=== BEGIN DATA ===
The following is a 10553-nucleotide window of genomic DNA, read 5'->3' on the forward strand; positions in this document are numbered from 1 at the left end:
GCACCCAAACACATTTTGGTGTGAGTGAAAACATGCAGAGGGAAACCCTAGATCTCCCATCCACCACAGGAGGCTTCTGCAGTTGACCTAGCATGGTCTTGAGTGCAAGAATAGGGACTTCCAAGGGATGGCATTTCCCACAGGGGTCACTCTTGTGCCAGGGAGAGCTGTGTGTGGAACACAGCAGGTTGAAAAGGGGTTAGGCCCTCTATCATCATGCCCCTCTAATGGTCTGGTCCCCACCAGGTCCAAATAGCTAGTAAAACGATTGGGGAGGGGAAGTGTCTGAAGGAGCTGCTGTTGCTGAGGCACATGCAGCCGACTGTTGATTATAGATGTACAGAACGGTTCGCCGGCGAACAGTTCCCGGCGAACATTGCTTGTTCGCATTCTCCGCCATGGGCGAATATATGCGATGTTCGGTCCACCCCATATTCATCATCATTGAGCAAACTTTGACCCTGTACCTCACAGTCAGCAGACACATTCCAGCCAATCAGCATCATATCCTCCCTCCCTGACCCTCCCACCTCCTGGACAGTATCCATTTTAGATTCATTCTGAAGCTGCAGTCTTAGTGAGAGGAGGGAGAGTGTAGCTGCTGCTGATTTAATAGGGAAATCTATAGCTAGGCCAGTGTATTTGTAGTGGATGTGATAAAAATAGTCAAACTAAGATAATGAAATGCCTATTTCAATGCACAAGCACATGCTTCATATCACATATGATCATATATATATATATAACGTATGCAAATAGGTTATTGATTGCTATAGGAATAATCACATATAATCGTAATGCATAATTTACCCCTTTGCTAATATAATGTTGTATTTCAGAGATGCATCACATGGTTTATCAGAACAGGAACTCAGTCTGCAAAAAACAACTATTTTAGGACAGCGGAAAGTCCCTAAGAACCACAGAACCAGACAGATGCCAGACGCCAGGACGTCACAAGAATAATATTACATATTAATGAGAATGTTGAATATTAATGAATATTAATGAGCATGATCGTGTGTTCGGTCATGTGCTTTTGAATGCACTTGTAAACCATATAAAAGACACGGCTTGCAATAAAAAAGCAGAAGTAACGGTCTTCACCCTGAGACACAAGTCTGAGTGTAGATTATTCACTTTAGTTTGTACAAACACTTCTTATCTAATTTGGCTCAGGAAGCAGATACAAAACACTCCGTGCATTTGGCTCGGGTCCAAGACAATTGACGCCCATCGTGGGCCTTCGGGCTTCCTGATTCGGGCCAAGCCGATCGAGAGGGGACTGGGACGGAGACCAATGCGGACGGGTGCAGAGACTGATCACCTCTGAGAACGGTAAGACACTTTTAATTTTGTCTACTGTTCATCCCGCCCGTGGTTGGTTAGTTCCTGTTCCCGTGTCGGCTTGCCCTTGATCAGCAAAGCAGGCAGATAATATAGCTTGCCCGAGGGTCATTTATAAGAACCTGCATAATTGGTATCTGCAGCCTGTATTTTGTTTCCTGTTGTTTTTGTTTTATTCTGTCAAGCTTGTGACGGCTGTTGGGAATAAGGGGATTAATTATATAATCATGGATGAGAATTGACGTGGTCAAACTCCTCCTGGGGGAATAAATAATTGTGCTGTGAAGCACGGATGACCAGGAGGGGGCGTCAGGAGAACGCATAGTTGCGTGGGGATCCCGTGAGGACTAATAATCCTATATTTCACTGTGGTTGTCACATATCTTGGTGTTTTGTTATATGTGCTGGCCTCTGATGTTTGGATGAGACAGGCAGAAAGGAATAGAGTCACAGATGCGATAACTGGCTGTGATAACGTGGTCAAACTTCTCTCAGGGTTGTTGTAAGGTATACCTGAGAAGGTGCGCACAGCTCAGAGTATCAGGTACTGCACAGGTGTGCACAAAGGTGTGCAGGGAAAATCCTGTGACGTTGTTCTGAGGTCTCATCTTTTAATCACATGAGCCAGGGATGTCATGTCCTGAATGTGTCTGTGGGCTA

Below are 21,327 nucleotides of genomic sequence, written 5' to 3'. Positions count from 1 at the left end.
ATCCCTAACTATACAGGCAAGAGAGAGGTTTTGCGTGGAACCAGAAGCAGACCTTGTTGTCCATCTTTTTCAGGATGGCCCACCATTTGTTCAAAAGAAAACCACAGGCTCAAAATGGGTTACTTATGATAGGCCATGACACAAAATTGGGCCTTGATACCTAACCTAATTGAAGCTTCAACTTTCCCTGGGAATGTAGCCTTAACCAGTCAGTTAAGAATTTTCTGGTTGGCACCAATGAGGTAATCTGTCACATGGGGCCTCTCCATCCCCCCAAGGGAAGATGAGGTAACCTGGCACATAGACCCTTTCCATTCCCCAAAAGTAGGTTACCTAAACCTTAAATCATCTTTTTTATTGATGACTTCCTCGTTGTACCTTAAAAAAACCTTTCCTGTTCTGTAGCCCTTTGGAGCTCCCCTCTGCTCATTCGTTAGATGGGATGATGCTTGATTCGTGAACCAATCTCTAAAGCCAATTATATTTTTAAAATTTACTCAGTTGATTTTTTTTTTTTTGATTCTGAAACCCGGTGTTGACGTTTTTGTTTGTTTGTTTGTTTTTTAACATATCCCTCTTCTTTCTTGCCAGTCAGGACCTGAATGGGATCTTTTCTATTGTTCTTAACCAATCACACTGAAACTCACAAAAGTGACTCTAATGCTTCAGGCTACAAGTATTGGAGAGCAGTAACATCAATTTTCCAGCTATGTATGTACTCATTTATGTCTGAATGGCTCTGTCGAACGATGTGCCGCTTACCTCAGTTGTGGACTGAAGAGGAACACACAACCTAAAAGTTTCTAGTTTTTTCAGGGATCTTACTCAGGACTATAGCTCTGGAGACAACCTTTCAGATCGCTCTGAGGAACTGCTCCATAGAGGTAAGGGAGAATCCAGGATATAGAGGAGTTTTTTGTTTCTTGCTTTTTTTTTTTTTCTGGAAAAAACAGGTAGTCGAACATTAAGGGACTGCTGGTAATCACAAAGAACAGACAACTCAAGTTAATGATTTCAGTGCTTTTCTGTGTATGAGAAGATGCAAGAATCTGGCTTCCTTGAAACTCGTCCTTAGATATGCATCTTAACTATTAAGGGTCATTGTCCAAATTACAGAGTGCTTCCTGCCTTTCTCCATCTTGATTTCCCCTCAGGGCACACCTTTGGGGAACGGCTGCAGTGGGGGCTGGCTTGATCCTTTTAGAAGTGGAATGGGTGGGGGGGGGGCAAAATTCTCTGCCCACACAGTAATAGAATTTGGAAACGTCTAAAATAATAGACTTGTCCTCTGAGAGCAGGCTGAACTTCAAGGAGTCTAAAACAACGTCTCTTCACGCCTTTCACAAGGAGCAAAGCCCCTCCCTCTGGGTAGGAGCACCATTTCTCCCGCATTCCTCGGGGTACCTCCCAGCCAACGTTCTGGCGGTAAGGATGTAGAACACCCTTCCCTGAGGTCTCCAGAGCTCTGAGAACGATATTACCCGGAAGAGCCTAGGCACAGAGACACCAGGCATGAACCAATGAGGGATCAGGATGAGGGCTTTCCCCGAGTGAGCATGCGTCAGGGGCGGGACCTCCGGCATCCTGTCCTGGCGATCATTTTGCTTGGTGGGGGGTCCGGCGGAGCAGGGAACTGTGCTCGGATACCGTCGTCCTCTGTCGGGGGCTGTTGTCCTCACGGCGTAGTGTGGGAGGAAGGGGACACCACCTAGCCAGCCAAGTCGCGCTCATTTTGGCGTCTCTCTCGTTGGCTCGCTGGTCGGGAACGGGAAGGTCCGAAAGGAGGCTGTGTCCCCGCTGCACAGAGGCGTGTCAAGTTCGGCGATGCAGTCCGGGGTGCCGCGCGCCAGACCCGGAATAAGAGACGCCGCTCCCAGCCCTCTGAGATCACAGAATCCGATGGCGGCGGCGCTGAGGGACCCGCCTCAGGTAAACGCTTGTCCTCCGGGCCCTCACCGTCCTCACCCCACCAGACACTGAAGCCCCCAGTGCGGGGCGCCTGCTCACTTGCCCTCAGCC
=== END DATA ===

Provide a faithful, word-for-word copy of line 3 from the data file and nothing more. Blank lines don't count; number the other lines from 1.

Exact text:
Below are 21,327 nucleotides of genomic sequence, written 5' to 3'. Positions count from 1 at the left end.